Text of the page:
Behind the gates of the powerhouse of the State
Quite recently, the official residence cum office of the Governor of Karnataka was open for public viewing around Independence Day week for a few days. This initiative was taken in 2018 by Shri. Vajubhai Vala, the present governor, to showcase the heritage building and involve people in the fervour of the Independence Day celebrations.
Not wanting to miss this opportunity, I registered online and made a visit to see this heritage structure which is otherwise only open for government officials, diplomats and high-profile visitors.
A little history to this building – The Raj Bhavan was constructed as a private residence of Sir Mark Cubbon who served in the British army from 1832-1862, making him the longest serving commissioner of Mysore State. The structure came up somewhere between 1840 and 1842, as a single storey building designed to suit Cubbon’s personal tastes which included a garden and a stable for around 50 horses. After his passing the building was purchased by Lewin Bentham Bowring, Cubbon’s successor on behalf of the Mysore state.
With the rendition in 1881 when the power was transferred from the British to the Wodeyars, the building came to be known as the Residency, occupied by British Residents till the time India got independence. (The premises of the current State bank of India on Residency road served as the Residents house before it was shifted to the Raj Bhavan)
Over the course of time, more than 20 residents came to occupy it making a number of alterations and additions to suit their needs. Distinguished guests at the Residency included the Viceroys of India to members of the Imperial family.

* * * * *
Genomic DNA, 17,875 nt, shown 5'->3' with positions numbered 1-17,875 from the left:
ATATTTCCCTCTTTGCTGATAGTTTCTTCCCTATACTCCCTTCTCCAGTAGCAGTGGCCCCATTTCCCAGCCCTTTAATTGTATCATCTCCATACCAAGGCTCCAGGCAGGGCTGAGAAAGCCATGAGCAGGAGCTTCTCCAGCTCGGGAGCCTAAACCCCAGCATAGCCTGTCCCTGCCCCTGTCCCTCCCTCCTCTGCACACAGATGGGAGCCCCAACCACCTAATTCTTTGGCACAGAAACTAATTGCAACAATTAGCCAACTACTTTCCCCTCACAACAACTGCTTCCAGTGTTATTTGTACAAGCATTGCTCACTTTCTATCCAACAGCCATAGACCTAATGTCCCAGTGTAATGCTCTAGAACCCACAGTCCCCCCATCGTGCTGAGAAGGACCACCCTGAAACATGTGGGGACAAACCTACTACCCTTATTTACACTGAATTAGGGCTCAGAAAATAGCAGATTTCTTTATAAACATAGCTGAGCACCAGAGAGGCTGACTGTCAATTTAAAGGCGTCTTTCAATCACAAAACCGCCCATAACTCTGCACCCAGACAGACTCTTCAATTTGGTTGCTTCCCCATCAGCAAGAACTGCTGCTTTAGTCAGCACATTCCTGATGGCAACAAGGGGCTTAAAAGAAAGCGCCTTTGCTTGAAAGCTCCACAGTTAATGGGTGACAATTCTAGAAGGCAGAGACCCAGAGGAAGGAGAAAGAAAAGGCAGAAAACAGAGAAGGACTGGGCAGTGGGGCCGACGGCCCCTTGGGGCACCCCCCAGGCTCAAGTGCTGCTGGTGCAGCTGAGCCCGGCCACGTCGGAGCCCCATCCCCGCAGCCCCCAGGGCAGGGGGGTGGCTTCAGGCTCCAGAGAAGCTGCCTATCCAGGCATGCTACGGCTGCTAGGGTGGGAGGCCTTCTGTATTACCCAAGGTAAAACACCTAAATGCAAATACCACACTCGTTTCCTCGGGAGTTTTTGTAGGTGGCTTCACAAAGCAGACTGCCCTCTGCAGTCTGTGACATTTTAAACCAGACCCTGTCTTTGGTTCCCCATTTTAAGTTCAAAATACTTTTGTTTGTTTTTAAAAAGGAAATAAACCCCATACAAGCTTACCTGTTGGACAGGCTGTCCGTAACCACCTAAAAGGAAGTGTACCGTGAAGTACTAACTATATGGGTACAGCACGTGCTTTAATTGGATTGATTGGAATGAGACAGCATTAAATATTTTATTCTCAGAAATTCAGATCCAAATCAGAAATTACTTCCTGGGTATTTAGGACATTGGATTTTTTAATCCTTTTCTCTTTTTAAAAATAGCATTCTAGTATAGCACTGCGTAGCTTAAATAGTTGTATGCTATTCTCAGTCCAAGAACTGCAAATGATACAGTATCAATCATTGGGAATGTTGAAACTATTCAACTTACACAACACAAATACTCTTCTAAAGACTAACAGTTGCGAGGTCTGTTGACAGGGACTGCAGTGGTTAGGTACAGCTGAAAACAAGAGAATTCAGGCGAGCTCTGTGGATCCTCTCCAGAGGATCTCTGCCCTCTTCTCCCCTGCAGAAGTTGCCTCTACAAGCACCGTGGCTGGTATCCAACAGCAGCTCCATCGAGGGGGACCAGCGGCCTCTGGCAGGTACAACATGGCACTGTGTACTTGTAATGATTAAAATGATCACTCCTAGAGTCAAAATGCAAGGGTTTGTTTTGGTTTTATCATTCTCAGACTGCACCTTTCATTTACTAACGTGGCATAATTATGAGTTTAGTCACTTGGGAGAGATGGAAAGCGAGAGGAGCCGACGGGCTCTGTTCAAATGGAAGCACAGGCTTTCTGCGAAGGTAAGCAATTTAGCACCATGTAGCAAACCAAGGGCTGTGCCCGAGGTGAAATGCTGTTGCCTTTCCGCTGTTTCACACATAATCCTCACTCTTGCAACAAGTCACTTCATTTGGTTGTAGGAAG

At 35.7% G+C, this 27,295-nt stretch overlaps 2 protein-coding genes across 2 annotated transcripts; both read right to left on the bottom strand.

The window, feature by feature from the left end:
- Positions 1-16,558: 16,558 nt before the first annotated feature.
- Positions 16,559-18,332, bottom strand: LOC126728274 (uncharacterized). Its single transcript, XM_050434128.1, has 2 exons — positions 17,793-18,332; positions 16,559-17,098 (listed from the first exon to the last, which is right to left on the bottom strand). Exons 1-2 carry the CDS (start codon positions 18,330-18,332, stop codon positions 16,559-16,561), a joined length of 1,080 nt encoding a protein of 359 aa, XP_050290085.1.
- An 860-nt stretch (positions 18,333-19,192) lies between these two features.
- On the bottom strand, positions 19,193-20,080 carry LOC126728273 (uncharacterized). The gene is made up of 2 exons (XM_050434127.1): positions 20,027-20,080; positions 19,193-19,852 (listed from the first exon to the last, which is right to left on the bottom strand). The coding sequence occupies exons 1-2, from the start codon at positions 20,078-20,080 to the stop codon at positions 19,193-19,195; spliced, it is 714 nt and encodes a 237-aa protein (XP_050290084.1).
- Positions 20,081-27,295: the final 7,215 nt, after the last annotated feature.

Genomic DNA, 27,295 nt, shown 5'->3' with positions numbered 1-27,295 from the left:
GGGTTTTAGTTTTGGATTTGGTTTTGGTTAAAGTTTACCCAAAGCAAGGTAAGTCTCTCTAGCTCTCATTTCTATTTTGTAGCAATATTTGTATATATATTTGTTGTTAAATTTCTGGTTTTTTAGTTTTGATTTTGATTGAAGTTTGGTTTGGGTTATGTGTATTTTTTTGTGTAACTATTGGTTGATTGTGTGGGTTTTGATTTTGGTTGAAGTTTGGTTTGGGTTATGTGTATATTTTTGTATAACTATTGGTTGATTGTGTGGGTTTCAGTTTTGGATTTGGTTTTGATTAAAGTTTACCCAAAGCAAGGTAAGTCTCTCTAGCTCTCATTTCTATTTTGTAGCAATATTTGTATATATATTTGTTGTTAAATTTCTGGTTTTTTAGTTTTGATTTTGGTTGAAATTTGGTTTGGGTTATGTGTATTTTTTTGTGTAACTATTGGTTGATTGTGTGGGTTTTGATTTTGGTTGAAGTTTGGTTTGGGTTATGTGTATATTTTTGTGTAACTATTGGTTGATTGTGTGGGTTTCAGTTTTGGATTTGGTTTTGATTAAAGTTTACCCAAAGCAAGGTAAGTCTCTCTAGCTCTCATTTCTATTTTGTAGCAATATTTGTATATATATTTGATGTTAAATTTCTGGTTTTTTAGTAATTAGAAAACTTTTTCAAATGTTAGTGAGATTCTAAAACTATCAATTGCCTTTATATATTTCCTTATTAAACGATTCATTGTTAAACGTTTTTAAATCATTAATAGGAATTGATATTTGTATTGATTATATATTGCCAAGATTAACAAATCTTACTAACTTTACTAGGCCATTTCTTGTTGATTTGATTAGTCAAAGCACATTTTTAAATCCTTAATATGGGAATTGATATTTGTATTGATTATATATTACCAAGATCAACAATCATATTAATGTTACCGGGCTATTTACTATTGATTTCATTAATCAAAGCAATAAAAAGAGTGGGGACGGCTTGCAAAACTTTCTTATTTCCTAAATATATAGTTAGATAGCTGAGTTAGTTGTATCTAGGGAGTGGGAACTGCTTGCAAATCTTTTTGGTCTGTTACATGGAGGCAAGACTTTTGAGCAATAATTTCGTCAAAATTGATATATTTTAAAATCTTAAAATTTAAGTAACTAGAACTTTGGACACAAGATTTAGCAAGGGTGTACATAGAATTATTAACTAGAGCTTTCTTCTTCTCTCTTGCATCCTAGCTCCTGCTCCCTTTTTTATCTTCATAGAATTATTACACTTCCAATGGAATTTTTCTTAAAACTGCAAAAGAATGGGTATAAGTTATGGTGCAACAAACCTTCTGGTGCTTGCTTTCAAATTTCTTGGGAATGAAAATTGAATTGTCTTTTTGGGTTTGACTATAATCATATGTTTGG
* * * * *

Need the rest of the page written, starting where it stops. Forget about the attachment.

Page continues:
Post-independence, the Residency was declared the ‘Raj Bhavan’ meaning the Bungalow of the Governor. Jayachamaraja Wodeyar, the erstwhile Maharaja of Mysore was appointed as the first Governor of the State. However, the Wodeyar having his own bungalow in the city – the Bangalore Palace, chose to stay there instead. From the appointment of the 2nd governor onwards, all of them came to occupy the Raj Bhavan.
On the day of my scheduled visit, I carried my Aadhar card as the ID proof and after a brief security check, entered the Iron gates of the Raj Bhavan. While the bungalow is very much visible from the entrance of the main gate, it’s the greenery around takes the limelight.
In centre of the huge sprawling lawn, stands a large glass house, where the State functions are officiated. On a centre stage set up, the military music band was performing. Visitors entering were first directed to the refreshment stall for some tea/coffee and biscuits while we waited for further instructions from the volunteers on how we would proceed about.
A guide under the Tourism department escorted the first 30 people and gathered us around for an introduction and then began the tour inside the premises of Raj Bhavan.